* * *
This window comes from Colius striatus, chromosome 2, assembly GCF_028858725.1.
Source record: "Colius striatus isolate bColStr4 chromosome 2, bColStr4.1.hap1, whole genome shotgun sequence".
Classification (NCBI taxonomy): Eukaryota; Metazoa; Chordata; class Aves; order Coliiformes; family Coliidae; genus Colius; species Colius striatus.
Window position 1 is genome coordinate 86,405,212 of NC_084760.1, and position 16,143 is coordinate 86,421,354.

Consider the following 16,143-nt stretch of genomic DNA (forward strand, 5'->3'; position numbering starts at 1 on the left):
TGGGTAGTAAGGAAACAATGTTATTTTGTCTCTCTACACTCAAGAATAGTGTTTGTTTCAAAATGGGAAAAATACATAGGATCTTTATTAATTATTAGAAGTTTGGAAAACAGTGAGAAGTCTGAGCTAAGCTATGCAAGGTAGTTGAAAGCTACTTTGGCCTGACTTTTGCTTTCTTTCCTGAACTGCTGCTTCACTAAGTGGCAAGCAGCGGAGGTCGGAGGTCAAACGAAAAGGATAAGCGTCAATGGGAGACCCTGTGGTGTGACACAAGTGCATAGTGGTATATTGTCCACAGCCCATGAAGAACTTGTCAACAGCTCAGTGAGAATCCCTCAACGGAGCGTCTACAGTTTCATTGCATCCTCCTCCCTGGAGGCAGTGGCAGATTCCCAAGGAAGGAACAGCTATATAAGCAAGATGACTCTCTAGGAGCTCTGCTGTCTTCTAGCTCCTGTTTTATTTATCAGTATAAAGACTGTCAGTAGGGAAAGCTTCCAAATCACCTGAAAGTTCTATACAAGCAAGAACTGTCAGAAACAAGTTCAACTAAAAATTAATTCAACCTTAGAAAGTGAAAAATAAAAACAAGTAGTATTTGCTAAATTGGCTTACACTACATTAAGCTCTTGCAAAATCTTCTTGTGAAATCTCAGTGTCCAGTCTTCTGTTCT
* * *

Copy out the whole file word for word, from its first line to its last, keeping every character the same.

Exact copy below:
This window comes from Colius striatus, chromosome 2, assembly GCF_028858725.1.
Source record: "Colius striatus isolate bColStr4 chromosome 2, bColStr4.1.hap1, whole genome shotgun sequence".
Classification (NCBI taxonomy): Eukaryota; Metazoa; Chordata; class Aves; order Coliiformes; family Coliidae; genus Colius; species Colius striatus.
Window position 1 is genome coordinate 86,405,212 of NC_084760.1, and position 16,143 is coordinate 86,421,354.

Consider the following 16,143-nt stretch of genomic DNA (forward strand, 5'->3'; position numbering starts at 1 on the left):
TGGGTAGTAAGGAAACAATGTTATTTTGTCTCTCTACACTCAAGAATAGTGTTTGTTTCAAAATGGGAAAAATACATAGGATCTTTATTAATTATTAGAAGTTTGGAAAACAGTGAGAAGTCTGAGCTAAGCTATGCAAGGTAGTTGAAAGCTACTTTGGCCTGACTTTTGCTTTCTTTCCTGAACTGCTGCTTCACTAAGTGGCAAGCAGCGGAGGTCGGAGGTCAAACGAAAAGGATAAGCGTCAATGGGAGACCCTGTGGTGTGACACAAGTGCATAGTGGTATATTGTCCACAGCCCATGAAGAACTTGTCAACAGCTCAGTGAGAATCCCTCAACGGAGCGTCTACAGTTTCATTGCATCCTCCTCCCTGGAGGCAGTGGCAGATTCCCAAGGAAGGAACAGCTATATAAGCAAGATGACTCTCTAGGAGCTCTGCTGTCTTCTAGCTCCTGTTTTATTTATCAGTATAAAGACTGTCAGTAGGGAAAGCTTCCAAATCACCTGAAAGTTCTATACAAGCAAGAACTGTCAGAAACAAGTTCAACTAAAAATTAATTCAACCTTAGAAAGTGAAAAATAAAAACAAGTAGTATTTGCTAAATTGGCTTACACTACATTAAGCTCTTGCAAAATCTTCTTGTGAAATCTCAGTGTCCAGTCTTCTGTTCT